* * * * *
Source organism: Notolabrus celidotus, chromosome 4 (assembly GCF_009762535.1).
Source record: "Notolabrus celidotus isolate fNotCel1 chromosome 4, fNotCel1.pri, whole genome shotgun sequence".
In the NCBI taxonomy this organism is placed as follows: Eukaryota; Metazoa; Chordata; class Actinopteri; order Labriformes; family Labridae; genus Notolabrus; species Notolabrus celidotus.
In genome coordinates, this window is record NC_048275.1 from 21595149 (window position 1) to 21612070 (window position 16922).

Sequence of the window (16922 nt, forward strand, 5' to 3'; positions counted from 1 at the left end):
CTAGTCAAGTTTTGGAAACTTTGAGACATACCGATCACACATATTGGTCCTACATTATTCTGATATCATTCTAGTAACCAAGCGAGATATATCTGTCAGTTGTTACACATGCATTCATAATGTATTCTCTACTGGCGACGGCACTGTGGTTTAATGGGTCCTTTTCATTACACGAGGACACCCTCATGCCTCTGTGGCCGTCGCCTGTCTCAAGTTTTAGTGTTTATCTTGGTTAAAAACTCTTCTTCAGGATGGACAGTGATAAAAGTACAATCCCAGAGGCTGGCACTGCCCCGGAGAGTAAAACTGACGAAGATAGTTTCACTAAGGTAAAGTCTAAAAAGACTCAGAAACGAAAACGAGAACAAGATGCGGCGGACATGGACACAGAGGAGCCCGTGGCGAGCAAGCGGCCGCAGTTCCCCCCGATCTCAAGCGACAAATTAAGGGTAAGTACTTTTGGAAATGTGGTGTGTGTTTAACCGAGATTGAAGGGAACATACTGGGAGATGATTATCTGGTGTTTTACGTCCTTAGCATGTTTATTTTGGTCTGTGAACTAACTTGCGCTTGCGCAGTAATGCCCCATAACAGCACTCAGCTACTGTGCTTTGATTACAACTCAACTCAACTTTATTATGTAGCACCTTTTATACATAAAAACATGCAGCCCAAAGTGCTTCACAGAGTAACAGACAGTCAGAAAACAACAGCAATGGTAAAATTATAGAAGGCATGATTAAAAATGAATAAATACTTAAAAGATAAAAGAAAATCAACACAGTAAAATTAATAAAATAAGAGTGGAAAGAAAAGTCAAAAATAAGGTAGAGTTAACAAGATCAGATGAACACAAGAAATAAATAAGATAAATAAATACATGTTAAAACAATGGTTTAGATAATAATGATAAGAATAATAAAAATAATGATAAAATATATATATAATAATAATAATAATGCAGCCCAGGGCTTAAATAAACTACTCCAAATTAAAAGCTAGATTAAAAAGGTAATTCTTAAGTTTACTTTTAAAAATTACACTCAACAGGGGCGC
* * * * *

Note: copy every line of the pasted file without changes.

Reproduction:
Source organism: Notolabrus celidotus, chromosome 4 (assembly GCF_009762535.1).
Source record: "Notolabrus celidotus isolate fNotCel1 chromosome 4, fNotCel1.pri, whole genome shotgun sequence".
In the NCBI taxonomy this organism is placed as follows: Eukaryota; Metazoa; Chordata; class Actinopteri; order Labriformes; family Labridae; genus Notolabrus; species Notolabrus celidotus.
In genome coordinates, this window is record NC_048275.1 from 21595149 (window position 1) to 21612070 (window position 16922).

Sequence of the window (16922 nt, forward strand, 5' to 3'; positions counted from 1 at the left end):
CTAGTCAAGTTTTGGAAACTTTGAGACATACCGATCACACATATTGGTCCTACATTATTCTGATATCATTCTAGTAACCAAGCGAGATATATCTGTCAGTTGTTACACATGCATTCATAATGTATTCTCTACTGGCGACGGCACTGTGGTTTAATGGGTCCTTTTCATTACACGAGGACACCCTCATGCCTCTGTGGCCGTCGCCTGTCTCAAGTTTTAGTGTTTATCTTGGTTAAAAACTCTTCTTCAGGATGGACAGTGATAAAAGTACAATCCCAGAGGCTGGCACTGCCCCGGAGAGTAAAACTGACGAAGATAGTTTCACTAAGGTAAAGTCTAAAAAGACTCAGAAACGAAAACGAGAACAAGATGCGGCGGACATGGACACAGAGGAGCCCGTGGCGAGCAAGCGGCCGCAGTTCCCCCCGATCTCAAGCGACAAATTAAGGGTAAGTACTTTTGGAAATGTGGTGTGTGTTTAACCGAGATTGAAGGGAACATACTGGGAGATGATTATCTGGTGTTTTACGTCCTTAGCATGTTTATTTTGGTCTGTGAACTAACTTGCGCTTGCGCAGTAATGCCCCATAACAGCACTCAGCTACTGTGCTTTGATTACAACTCAACTCAACTTTATTATGTAGCACCTTTTATACATAAAAACATGCAGCCCAAAGTGCTTCACAGAGTAACAGACAGTCAGAAAACAACAGCAATGGTAAAATTATAGAAGGCATGATTAAAAATGAATAAATACTTAAAAGATAAAAGAAAATCAACACAGTAAAATTAATAAAATAAGAGTGGAAAGAAAAGTCAAAAATAAGGTAGAGTTAACAAGATCAGATGAACACAAGAAATAAATAAGATAAATAAATACATGTTAAAACAATGGTTTAGATAATAATGATAAGAATAATAAAAATAATGATAAAATATATATATAATAATAATAATAATGCAGCCCAGGGCTTAAATAAACTACTCCAAATTAAAAGCTAGATTAAAAAGGTAATTCTTAAGTTTACTTTTAAAAATTACACTCAACAGGGGCGC